Over the last two to three months I have spent a lot of time working with people on either their employer or personal brand. These discussions have lead me to believe that most organisations are not thinking about how social media can impact their employer brand.
Organisations are spending vasts amounts of time and money ensuring that their employer value proposition (EVP) clearly articulates to the workforce benefits that are both emotive (feeling good about working here) and tangible (remuneration, benefits and career development) for current and prospective employees.
Traditionally an EVP reflects the external image that the organisation portrays to the workforce and is reflected in the actions and behaviours of public officers and by company policies, procedures and practices. In today’s world through social media, blog posts, tweets, and video are controlled by the public and remain in search engine caches for a very long time, if not forever!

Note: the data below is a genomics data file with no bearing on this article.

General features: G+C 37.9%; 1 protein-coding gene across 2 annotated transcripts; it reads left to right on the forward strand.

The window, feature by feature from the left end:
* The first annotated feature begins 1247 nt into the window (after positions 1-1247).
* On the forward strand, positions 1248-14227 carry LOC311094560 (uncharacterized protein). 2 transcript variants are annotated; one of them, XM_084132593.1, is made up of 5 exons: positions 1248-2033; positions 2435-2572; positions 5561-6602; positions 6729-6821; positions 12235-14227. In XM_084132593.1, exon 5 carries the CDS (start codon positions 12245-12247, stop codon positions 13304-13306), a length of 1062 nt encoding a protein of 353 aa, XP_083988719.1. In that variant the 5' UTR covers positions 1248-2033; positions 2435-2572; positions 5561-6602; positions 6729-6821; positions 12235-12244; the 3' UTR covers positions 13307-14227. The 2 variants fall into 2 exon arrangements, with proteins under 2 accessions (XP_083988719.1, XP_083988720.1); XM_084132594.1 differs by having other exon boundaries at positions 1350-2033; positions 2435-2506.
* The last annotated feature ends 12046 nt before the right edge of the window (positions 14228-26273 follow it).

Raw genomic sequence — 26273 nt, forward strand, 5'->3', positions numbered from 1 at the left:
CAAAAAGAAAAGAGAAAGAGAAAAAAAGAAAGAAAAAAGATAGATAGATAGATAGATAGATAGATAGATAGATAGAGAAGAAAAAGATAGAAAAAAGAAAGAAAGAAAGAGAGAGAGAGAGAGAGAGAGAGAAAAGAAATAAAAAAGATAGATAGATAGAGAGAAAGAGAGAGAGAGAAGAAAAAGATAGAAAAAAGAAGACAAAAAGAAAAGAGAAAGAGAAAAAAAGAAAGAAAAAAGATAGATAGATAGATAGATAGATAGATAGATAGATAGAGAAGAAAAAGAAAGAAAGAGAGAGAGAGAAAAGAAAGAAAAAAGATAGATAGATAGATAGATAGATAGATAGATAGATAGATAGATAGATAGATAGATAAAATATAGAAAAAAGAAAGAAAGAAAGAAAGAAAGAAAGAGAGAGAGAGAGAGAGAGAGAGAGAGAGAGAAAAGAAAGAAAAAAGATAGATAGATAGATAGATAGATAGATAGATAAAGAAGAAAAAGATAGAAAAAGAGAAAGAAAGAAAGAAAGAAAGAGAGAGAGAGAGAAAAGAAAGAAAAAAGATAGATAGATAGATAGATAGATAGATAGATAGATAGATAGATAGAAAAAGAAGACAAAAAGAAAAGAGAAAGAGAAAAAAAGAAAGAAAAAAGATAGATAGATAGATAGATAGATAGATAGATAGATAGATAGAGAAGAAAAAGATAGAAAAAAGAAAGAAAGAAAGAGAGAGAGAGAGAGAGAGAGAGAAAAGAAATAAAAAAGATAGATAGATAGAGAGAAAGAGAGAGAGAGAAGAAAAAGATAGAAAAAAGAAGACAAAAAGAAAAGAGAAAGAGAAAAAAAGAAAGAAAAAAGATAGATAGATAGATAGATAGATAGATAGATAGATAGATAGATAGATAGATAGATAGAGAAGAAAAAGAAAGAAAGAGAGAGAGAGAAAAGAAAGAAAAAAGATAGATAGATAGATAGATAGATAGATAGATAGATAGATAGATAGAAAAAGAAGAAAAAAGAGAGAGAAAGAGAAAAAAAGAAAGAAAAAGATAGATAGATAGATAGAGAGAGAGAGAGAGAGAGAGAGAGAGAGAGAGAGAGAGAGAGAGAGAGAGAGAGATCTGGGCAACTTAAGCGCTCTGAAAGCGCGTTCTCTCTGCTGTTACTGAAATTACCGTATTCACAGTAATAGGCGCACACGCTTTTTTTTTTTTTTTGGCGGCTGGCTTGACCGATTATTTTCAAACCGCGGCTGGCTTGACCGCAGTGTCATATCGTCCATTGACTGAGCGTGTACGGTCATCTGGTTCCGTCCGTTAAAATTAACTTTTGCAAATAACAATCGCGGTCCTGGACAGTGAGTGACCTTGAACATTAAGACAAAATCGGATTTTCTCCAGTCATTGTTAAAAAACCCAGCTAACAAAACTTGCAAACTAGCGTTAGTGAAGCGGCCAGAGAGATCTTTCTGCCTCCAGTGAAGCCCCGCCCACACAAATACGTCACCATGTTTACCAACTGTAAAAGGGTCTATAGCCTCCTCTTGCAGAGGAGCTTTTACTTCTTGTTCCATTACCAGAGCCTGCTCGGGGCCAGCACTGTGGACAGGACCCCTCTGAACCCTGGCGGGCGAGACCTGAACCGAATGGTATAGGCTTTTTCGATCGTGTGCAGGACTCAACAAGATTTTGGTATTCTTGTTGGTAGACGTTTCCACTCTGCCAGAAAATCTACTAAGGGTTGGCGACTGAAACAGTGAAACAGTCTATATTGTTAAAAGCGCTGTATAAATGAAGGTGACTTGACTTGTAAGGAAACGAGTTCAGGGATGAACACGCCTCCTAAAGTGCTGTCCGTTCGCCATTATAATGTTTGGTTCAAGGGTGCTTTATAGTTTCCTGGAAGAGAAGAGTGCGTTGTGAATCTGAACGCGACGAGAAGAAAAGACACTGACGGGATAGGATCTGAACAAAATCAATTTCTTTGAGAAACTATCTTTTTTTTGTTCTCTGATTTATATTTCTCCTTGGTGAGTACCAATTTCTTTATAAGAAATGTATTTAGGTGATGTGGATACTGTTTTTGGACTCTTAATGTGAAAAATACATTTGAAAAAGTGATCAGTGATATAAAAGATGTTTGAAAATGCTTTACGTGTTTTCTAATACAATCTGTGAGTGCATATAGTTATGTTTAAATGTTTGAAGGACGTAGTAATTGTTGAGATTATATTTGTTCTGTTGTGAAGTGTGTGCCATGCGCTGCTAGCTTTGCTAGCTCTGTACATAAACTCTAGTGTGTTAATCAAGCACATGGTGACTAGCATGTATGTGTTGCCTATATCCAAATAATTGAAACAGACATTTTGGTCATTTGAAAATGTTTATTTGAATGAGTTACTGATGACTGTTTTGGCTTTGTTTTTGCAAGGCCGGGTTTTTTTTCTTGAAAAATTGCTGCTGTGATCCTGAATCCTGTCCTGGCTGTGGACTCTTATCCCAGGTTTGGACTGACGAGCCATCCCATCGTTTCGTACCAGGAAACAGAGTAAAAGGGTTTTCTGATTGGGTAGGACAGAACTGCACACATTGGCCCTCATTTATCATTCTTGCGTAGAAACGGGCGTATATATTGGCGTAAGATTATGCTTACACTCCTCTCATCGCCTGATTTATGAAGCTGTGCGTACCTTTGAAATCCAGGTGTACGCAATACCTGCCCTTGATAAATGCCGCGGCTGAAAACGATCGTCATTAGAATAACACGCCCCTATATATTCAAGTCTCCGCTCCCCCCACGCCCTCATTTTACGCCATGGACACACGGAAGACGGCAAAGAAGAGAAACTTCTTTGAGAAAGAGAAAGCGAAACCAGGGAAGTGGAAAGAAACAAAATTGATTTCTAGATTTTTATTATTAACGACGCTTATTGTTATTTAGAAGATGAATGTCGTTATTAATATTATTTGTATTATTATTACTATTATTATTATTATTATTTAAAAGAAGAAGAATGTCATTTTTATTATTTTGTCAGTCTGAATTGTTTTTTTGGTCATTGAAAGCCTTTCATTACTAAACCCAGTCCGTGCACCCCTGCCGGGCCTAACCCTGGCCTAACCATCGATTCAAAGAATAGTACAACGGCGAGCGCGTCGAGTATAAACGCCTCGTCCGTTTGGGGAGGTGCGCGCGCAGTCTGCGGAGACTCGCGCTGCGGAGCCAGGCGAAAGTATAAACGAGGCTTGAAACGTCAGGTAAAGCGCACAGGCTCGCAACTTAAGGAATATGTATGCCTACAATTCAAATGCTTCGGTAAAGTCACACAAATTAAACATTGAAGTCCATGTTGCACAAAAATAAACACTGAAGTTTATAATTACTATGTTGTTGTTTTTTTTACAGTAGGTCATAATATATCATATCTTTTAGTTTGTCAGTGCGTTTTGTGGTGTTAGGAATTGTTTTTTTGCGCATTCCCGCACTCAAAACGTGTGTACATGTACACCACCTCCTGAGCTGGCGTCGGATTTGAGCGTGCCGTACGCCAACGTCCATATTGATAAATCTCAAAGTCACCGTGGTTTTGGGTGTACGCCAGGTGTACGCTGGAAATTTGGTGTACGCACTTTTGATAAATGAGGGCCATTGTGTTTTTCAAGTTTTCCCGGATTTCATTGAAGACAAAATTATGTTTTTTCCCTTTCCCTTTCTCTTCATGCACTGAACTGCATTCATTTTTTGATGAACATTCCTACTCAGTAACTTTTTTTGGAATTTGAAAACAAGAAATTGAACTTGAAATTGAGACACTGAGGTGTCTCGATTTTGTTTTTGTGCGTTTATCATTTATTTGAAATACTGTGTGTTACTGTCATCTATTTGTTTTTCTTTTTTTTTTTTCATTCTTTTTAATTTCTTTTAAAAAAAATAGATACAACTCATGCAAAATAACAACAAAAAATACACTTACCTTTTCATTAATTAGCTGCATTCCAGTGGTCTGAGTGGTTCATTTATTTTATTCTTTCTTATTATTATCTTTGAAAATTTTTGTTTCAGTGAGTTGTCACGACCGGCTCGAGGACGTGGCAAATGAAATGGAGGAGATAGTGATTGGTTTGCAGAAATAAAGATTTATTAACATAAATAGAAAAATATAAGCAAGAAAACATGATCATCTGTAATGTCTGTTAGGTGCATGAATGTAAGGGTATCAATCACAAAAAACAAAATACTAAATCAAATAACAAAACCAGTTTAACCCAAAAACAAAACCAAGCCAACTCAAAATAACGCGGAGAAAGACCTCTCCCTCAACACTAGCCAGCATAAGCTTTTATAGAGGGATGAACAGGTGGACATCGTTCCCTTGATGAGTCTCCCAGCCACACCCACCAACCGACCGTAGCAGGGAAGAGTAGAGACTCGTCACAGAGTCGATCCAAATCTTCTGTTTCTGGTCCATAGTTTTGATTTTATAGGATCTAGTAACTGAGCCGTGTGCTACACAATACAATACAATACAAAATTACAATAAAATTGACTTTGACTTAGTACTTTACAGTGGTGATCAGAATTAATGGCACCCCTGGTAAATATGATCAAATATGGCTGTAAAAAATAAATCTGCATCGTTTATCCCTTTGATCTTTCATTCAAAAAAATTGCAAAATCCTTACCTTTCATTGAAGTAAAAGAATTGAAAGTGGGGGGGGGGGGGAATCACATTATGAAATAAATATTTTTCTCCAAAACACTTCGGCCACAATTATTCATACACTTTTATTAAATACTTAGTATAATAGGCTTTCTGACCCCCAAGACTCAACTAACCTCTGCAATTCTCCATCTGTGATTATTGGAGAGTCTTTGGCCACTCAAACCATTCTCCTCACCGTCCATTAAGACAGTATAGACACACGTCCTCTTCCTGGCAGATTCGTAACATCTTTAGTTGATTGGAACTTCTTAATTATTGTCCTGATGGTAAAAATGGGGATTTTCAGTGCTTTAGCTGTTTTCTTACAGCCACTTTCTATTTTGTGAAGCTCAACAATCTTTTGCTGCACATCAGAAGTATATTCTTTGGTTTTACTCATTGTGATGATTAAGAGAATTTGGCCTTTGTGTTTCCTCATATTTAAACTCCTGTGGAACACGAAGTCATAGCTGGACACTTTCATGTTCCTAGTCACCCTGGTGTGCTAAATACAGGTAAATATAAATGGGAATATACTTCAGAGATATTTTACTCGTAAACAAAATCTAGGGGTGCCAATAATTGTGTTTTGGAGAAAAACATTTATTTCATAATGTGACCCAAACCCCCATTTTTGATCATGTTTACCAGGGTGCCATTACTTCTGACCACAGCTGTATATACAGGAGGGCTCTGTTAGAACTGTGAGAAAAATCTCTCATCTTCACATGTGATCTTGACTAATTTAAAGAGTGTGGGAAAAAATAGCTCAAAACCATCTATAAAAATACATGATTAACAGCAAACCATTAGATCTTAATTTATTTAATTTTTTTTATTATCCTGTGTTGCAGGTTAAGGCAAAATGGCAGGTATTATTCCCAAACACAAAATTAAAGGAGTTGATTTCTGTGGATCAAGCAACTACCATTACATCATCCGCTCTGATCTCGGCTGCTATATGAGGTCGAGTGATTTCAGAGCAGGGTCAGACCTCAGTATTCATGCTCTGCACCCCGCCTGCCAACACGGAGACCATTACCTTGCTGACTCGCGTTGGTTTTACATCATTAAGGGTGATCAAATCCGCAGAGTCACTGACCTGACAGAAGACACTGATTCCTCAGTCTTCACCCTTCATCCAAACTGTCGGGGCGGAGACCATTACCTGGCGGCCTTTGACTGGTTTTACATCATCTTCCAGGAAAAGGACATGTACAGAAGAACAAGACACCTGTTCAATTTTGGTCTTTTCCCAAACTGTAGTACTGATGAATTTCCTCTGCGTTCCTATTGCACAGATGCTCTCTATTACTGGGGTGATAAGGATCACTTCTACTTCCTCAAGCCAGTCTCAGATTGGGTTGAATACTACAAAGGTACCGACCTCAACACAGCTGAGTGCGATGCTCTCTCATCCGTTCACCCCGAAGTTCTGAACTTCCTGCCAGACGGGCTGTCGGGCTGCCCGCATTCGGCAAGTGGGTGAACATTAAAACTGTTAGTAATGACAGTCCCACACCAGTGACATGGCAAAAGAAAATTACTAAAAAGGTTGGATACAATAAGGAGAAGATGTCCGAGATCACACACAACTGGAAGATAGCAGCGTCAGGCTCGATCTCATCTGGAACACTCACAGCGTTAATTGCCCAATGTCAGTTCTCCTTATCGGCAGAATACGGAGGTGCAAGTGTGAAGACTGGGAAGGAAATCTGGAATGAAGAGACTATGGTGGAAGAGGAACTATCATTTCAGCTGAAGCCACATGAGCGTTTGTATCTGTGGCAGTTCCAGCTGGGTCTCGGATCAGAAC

I call this new world one of a “socially generated EVP”. And your socially generated EVP is not one you can control or predict in a traditional manner.
Today I read about a survey conducted by Weber Shandwick and the Economist Intelligence Unit which found that while 67% of executives felt their companies reputation was vulnerable online. However less than 40% analysed their own reputation and 70% were either unaware or did not want to admit employees have badmouthed the companies online. The full replort is available (PDF).
This calls for social media governance within the organisation. With social media being a grass roots activity you might question the need for governance. However without a good governance model, your employees and the organisation as a whole, is left open to abuse and potential legal issues. At a minimum, put down some “rules of engagement”, depending on your corporate culture, they can be simple or complex, preferably simple! Don’t forget that by engaging with your employees as part of the creation process of the governance model can create self-regulation.